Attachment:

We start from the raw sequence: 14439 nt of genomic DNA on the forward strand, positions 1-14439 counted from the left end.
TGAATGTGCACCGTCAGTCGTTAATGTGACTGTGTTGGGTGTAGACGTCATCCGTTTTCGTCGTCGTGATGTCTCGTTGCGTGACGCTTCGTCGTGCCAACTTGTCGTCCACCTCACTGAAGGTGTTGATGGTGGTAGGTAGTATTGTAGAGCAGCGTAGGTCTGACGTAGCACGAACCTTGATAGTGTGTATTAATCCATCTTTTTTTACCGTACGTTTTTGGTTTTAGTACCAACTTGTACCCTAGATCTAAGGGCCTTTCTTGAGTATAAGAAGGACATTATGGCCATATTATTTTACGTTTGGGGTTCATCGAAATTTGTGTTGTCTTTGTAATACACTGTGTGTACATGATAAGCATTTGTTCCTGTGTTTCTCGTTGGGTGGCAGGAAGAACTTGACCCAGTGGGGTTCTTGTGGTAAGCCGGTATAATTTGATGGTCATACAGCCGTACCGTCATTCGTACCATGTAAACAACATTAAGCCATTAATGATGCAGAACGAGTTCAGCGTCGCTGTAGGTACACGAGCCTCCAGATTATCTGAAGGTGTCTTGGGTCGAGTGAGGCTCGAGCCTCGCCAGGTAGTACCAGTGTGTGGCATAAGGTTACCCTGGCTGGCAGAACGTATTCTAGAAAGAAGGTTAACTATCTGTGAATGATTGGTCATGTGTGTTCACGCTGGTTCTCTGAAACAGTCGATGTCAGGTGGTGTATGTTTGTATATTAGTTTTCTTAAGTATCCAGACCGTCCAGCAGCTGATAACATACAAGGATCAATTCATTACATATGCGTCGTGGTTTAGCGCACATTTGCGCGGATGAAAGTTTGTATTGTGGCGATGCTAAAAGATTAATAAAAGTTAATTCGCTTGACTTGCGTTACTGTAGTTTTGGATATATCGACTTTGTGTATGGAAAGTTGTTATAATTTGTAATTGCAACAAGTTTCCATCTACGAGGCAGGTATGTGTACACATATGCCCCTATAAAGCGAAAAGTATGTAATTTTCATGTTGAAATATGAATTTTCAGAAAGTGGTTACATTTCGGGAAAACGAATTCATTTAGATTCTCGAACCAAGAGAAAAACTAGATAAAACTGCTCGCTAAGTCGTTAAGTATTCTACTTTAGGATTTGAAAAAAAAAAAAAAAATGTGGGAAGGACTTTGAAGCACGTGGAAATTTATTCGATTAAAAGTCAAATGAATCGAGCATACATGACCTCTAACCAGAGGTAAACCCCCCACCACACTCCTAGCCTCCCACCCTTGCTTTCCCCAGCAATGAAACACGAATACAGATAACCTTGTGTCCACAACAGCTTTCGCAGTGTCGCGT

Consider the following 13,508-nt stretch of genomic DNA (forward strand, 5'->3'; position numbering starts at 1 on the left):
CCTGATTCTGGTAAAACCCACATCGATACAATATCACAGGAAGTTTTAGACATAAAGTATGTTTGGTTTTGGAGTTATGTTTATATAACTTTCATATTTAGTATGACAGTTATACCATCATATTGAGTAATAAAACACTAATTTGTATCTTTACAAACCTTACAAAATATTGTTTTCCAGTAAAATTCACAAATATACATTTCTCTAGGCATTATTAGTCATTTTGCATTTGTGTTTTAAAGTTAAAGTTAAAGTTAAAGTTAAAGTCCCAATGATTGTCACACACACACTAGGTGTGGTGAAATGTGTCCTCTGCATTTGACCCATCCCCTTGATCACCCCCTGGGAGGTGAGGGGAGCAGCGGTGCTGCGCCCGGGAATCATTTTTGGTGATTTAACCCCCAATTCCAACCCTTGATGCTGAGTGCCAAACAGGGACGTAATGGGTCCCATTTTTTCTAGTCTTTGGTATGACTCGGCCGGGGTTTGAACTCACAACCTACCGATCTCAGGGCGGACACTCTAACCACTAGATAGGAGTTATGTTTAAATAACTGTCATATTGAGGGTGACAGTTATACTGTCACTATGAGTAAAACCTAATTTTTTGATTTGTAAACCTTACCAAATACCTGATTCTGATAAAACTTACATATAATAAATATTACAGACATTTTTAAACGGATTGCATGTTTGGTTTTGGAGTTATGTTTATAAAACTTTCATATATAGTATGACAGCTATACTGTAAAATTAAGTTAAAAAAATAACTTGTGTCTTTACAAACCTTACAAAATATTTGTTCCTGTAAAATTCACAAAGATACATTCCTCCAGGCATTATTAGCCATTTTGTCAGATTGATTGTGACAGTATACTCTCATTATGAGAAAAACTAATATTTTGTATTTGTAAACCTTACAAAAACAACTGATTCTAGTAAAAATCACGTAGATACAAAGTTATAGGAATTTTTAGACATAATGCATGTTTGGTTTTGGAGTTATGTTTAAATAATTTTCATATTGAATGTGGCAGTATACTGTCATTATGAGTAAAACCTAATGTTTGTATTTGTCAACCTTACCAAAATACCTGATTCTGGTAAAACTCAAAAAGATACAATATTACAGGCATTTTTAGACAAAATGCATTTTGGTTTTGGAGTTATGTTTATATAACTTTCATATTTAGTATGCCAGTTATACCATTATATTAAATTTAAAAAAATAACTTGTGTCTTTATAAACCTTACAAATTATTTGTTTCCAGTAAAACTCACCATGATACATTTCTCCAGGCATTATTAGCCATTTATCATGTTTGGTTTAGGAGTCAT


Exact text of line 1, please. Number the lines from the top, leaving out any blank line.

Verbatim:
We start from the raw sequence: 14439 nt of genomic DNA on the forward strand, positions 1-14439 counted from the left end.